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Perceived adaptive capacity within a multi-level governance setting: The role of bonding, bridging, and linking social capital

Dressel, Sabrina and Johansson, Maria and Ericsson, Göran and Sandstrom, Camilla (2020). Perceived adaptive capacity within a multi-level governance setting: The role of bonding, bridging, and linking social capital. Environmental Science and Policy. 104 , 88-97
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Abstract

In 2012 Sweden implemented a collaborative governance regime for managing moose (Alces aloes). This was guided by the awareness that decentralization and stakeholder participation can help to reduce conflicts, foster systematic learning, and handle complexity. However, previous research has highlighted that there are no blueprint approaches to the governance and management of natural resources. In this case, diverse multi-use landscapes, ever-changing ungulate populations, and other external stressors (e.g. climate change, wildlife diseases) can create challenges for collaborative institutions. Adaptive capacity is therefore needed as it allows a system and the actors involved to react successfully to social-ecological changes and to develop even in times of no imminent change or risk. Using Swedish moose management as an example of a multi-level governance system, this research assesses the critical determinants of adaptive capacity across levels. We developed and applied a psychometric approach to measure actors' perceived adaptive capacity on two levels in the management system. A web-based survey was sent to Moose Management Groups (n = 765, response rate = 81 %) and Moose Management Units (n = 1,380, response rate = 71 %). Using structural equation modelling, we assessed the relative importance of governance aspects, different types of social capital, as well as human and financial capital on actors' perceived adaptive capacity. Linking and bridging social capital in the system had significant impacts on both levels. Actors felt more prepared to handle future challenges in moose management when they perceived benefits through collaborations with levels below and expressed social trust in authorities and the management level above. Besides those similarities between the two levels, fairness was a more important determinant of actors' perceived adaptive capacity on the lower management level. These results can contribute to a future improvement of the collaborative governance setting by finessing strategic interventions on different levels. Furthermore, our results illustrate the importance of scale when assessing the adaptive capacity of a system.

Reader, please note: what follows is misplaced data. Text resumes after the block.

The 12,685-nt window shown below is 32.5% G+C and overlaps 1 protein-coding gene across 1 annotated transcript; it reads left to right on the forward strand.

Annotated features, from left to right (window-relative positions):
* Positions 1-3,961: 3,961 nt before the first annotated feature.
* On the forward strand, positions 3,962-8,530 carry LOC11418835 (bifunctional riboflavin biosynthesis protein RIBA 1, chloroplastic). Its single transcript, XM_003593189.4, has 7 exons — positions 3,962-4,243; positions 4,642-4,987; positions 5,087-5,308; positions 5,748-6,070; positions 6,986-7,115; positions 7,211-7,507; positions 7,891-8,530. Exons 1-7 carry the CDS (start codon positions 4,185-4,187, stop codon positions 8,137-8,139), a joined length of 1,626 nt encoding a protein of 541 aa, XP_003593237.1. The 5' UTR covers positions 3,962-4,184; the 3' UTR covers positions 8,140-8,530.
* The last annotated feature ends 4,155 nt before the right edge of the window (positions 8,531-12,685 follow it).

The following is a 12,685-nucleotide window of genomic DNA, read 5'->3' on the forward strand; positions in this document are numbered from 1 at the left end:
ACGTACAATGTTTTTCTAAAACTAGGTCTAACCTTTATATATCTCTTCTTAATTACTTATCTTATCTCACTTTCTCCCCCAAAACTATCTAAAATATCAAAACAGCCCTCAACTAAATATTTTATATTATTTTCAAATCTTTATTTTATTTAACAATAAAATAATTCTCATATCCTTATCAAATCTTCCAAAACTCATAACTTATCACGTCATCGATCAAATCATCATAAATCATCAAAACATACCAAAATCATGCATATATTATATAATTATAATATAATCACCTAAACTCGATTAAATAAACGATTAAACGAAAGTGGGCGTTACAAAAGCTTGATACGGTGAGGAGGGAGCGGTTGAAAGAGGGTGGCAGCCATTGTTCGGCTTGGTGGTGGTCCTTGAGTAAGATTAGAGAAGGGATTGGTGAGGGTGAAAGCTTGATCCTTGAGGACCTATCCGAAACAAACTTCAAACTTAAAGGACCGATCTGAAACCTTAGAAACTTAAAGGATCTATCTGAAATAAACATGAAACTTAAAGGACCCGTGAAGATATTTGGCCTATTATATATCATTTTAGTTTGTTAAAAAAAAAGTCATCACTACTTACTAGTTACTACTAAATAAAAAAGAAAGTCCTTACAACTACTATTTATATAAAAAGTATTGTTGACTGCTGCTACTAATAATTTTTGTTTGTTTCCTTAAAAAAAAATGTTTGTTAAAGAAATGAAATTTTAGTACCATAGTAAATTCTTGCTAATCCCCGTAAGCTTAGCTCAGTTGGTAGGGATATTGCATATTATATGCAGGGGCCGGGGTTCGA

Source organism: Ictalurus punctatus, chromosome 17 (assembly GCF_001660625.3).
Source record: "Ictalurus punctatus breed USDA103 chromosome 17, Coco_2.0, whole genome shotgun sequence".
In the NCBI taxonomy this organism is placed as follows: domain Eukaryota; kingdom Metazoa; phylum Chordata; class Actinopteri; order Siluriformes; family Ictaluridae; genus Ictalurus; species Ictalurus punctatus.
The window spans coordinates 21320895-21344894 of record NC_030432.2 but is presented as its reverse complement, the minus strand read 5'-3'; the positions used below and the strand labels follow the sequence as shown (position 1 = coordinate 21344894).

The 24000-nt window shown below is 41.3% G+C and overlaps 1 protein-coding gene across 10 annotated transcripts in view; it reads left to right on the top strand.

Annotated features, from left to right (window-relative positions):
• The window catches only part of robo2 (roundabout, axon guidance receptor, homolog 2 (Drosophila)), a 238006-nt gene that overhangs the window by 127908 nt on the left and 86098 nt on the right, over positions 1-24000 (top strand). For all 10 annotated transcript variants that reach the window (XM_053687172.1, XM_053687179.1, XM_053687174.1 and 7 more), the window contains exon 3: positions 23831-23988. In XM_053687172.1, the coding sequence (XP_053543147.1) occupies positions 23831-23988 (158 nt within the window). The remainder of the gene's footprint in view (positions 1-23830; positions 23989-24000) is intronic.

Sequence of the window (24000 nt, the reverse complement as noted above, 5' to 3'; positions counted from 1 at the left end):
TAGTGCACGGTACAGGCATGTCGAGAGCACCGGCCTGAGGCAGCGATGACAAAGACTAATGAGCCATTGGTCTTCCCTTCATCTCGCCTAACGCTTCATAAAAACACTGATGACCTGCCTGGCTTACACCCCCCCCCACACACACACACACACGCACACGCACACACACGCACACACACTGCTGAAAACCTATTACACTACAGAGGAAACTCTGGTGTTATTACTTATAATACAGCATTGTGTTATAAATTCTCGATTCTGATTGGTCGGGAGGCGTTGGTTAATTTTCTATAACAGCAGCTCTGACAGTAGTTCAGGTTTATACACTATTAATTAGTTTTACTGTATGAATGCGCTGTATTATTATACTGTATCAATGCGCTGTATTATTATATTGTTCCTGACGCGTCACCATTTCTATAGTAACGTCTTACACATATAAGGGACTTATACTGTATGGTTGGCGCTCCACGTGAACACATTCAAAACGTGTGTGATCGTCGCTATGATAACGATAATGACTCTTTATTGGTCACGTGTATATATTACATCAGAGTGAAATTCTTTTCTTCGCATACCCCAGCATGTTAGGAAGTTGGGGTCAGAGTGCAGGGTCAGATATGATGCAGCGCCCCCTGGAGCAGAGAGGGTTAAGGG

Authors/Creators:Dressel, Sabrina and Johansson, Maria and Ericsson, Göran and Sandstrom, Camilla
Title:Perceived adaptive capacity within a multi-level governance setting: The role of bonding, bridging, and linking social capital
Year of publishing :2020
Volume:104
Page range:88-97
Number of Pages:10
Publisher:Elsevier
ISSN:1462-9011
Language:English
Publication Type:Journal article
Article category:Scientific peer reviewed
Version:Published version
Copyright:Creative Commons: Attribution-Noncommercial-No Derivative Works 4.0
Full Text Status:Public
Subjects:(A) Swedish standard research categories 2011 > 4 Agricultural Sciences > 405 Other Agricultural Sciences > Fish and Wildlife Management
(A) Swedish standard research categories 2011 > 5 Social Sciences > 501 Psychology > Applied Psychology
Keywords:Adaptive capacity, Multi-level governance, Social capital, Social trust, Social-ecological system, Social learning
URN:NBN:urn:nbn:se:slu:epsilon-p-104690
Permanent URL:
http://urn.kb.se/resolve?urn=urn:nbn:se:slu:epsilon-p-104690
Additional ID:
Type of IDID
DOI10.1016/j.envsci.2019.11.011
Web of Science (WoS)000513291300011
ID Code:16742
Faculty:S - Faculty of Forest Sciences
Department:(S) > Dept. of Wildlife, Fish and Environmental Studies
Deposited By: SLUpub Connector
Deposited On:14 Apr 2020 11:43
Metadata Last Modified:14 Apr 2020 11:43

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